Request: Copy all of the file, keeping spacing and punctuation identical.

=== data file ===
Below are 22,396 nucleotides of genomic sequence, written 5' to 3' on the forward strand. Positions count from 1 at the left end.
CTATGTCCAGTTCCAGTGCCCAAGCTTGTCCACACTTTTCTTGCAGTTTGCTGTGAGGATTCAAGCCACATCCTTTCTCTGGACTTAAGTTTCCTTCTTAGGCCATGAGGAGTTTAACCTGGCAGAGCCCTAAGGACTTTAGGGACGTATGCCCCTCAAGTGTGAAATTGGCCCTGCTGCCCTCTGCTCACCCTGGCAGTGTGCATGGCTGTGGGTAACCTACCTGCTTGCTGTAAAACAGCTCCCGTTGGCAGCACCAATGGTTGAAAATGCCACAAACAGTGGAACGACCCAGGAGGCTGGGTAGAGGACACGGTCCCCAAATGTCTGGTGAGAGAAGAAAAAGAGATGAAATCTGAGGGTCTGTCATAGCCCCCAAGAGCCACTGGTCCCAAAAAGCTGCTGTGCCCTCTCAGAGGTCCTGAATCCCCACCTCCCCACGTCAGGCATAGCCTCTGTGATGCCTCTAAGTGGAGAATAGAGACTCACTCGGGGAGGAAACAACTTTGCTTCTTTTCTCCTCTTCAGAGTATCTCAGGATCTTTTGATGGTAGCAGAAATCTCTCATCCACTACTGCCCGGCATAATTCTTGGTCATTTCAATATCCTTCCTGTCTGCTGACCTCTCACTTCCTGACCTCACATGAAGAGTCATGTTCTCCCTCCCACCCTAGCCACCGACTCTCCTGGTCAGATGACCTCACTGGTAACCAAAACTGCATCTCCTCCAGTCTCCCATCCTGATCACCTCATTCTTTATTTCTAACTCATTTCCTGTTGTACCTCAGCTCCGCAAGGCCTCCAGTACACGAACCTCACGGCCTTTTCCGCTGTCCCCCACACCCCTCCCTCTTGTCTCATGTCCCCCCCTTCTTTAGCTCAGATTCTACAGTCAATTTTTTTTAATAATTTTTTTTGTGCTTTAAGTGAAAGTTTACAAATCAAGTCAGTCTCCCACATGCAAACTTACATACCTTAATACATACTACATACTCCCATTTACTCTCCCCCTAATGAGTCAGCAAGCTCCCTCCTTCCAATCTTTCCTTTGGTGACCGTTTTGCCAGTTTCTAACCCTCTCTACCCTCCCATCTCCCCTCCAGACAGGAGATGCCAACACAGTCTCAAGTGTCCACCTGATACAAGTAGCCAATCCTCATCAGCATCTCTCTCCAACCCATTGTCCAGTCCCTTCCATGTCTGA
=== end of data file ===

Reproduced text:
Below are 22,396 nucleotides of genomic sequence, written 5' to 3' on the forward strand. Positions count from 1 at the left end.
CTATGTCCAGTTCCAGTGCCCAAGCTTGTCCACACTTTTCTTGCAGTTTGCTGTGAGGATTCAAGCCACATCCTTTCTCTGGACTTAAGTTTCCTTCTTAGGCCATGAGGAGTTTAACCTGGCAGAGCCCTAAGGACTTTAGGGACGTATGCCCCTCAAGTGTGAAATTGGCCCTGCTGCCCTCTGCTCACCCTGGCAGTGTGCATGGCTGTGGGTAACCTACCTGCTTGCTGTAAAACAGCTCCCGTTGGCAGCACCAATGGTTGAAAATGCCACAAACAGTGGAACGACCCAGGAGGCTGGGTAGAGGACACGGTCCCCAAATGTCTGGTGAGAGAAGAAAAAGAGATGAAATCTGAGGGTCTGTCATAGCCCCCAAGAGCCACTGGTCCCAAAAAGCTGCTGTGCCCTCTCAGAGGTCCTGAATCCCCACCTCCCCACGTCAGGCATAGCCTCTGTGATGCCTCTAAGTGGAGAATAGAGACTCACTCGGGGAGGAAACAACTTTGCTTCTTTTCTCCTCTTCAGAGTATCTCAGGATCTTTTGATGGTAGCAGAAATCTCTCATCCACTACTGCCCGGCATAATTCTTGGTCATTTCAATATCCTTCCTGTCTGCTGACCTCTCACTTCCTGACCTCACATGAAGAGTCATGTTCTCCCTCCCACCCTAGCCACCGACTCTCCTGGTCAGATGACCTCACTGGTAACCAAAACTGCATCTCCTCCAGTCTCCCATCCTGATCACCTCATTCTTTATTTCTAACTCATTTCCTGTTGTACCTCAGCTCCGCAAGGCCTCCAGTACACGAACCTCACGGCCTTTTCCGCTGTCCCCCACACCCCTCCCTCTTGTCTCATGTCCCCCCCTTCTTTAGCTCAGATTCTACAGTCAATTTTTTTTAATAATTTTTTTTGTGCTTTAAGTGAAAGTTTACAAATCAAGTCAGTCTCCCACATGCAAACTTACATACCTTAATACATACTACATACTCCCATTTACTCTCCCCCTAATGAGTCAGCAAGCTCCCTCCTTCCAATCTTTCCTTTGGTGACCGTTTTGCCAGTTTCTAACCCTCTCTACCCTCCCATCTCCCCTCCAGACAGGAGATGCCAACACAGTCTCAAGTGTCCACCTGATACAAGTAGCCAATCCTCATCAGCATCTCTCTCCAACCCATTGTCCAGTCCCTTCCATGTCTGA